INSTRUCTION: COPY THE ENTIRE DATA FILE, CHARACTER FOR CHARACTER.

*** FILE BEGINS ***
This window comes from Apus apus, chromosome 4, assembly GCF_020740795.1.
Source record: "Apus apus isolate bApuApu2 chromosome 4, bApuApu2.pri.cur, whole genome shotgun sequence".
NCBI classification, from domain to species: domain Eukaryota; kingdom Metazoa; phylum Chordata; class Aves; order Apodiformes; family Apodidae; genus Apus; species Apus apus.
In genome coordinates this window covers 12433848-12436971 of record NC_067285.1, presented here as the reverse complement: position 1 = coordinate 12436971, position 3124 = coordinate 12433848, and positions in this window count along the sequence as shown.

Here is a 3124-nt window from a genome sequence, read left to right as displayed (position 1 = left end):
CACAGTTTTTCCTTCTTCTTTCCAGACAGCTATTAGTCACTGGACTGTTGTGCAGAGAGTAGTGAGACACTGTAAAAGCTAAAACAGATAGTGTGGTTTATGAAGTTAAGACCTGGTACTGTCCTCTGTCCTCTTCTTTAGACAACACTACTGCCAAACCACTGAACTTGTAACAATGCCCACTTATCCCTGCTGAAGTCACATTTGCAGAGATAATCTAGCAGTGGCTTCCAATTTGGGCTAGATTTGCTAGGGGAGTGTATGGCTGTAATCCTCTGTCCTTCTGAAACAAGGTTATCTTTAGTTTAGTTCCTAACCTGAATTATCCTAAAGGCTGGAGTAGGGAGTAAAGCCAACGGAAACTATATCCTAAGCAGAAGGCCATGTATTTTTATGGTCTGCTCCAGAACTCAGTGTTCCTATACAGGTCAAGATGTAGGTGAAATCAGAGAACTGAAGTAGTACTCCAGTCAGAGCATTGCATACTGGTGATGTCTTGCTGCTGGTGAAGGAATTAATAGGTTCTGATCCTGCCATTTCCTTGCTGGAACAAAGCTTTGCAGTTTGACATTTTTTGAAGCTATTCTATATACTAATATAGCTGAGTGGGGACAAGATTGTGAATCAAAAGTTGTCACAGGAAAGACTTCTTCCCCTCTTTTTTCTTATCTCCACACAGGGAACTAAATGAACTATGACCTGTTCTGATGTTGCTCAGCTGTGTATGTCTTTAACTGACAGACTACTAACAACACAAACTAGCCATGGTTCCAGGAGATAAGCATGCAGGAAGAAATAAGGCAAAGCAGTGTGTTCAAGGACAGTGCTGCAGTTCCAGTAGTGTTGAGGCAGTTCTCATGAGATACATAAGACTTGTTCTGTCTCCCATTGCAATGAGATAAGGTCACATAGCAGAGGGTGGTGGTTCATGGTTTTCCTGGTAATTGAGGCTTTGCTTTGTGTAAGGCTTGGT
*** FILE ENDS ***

This window comes from Apus apus, chromosome 4, assembly GCF_020740795.1.
Source record: "Apus apus isolate bApuApu2 chromosome 4, bApuApu2.pri.cur, whole genome shotgun sequence".
NCBI classification, from domain to species: domain Eukaryota; kingdom Metazoa; phylum Chordata; class Aves; order Apodiformes; family Apodidae; genus Apus; species Apus apus.
In genome coordinates this window covers 12433848-12436971 of record NC_067285.1, presented here as the reverse complement: position 1 = coordinate 12436971, position 3124 = coordinate 12433848, and positions in this window count along the sequence as shown.

Here is a 3124-nt window from a genome sequence, read left to right as displayed (position 1 = left end):
CACAGTTTTTCCTTCTTCTTTCCAGACAGCTATTAGTCACTGGACTGTTGTGCAGAGAGTAGTGAGACACTGTAAAAGCTAAAACAGATAGTGTGGTTTATGAAGTTAAGACCTGGTACTGTCCTCTGTCCTCTTCTTTAGACAACACTACTGCCAAACCACTGAACTTGTAACAATGCCCACTTATCCCTGCTGAAGTCACATTTGCAGAGATAATCTAGCAGTGGCTTCCAATTTGGGCTAGATTTGCTAGGGGAGTGTATGGCTGTAATCCTCTGTCCTTCTGAAACAAGGTTATCTTTAGTTTAGTTCCTAACCTGAATTATCCTAAAGGCTGGAGTAGGGAGTAAAGCCAACGGAAACTATATCCTAAGCAGAAGGCCATGTATTTTTATGGTCTGCTCCAGAACTCAGTGTTCCTATACAGGTCAAGATGTAGGTGAAATCAGAGAACTGAAGTAGTACTCCAGTCAGAGCATTGCATACTGGTGATGTCTTGCTGCTGGTGAAGGAATTAATAGGTTCTGATCCTGCCATTTCCTTGCTGGAACAAAGCTTTGCAGTTTGACATTTTTTGAAGCTATTCTATATACTAATATAGCTGAGTGGGGACAAGATTGTGAATCAAAAGTTGTCACAGGAAAGACTTCTTCCCCTCTTTTTTCTTATCTCCACACAGGGAACTAAATGAACTATGACCTGTTCTGATGTTGCTCAGCTGTGTATGTCTTTAACTGACAGACTACTAACAACACAAACTAGCCATGGTTCCAGGAGATAAGCATGCAGGAAGAAATAAGGCAAAGCAGTGTGTTCAAGGACAGTGCTGCAGTTCCAGTAGTGTTGAGGCAGTTCTCATGAGATACATAAGACTTGTTCTGTCTCCCATTGCAATGAGATAAGGTCACATAGCAGAGGGTGGTGGTTCATGGTTTTCCTGGTAATTGAGGCTTTGCTTTGTGTAAGGCTTGGT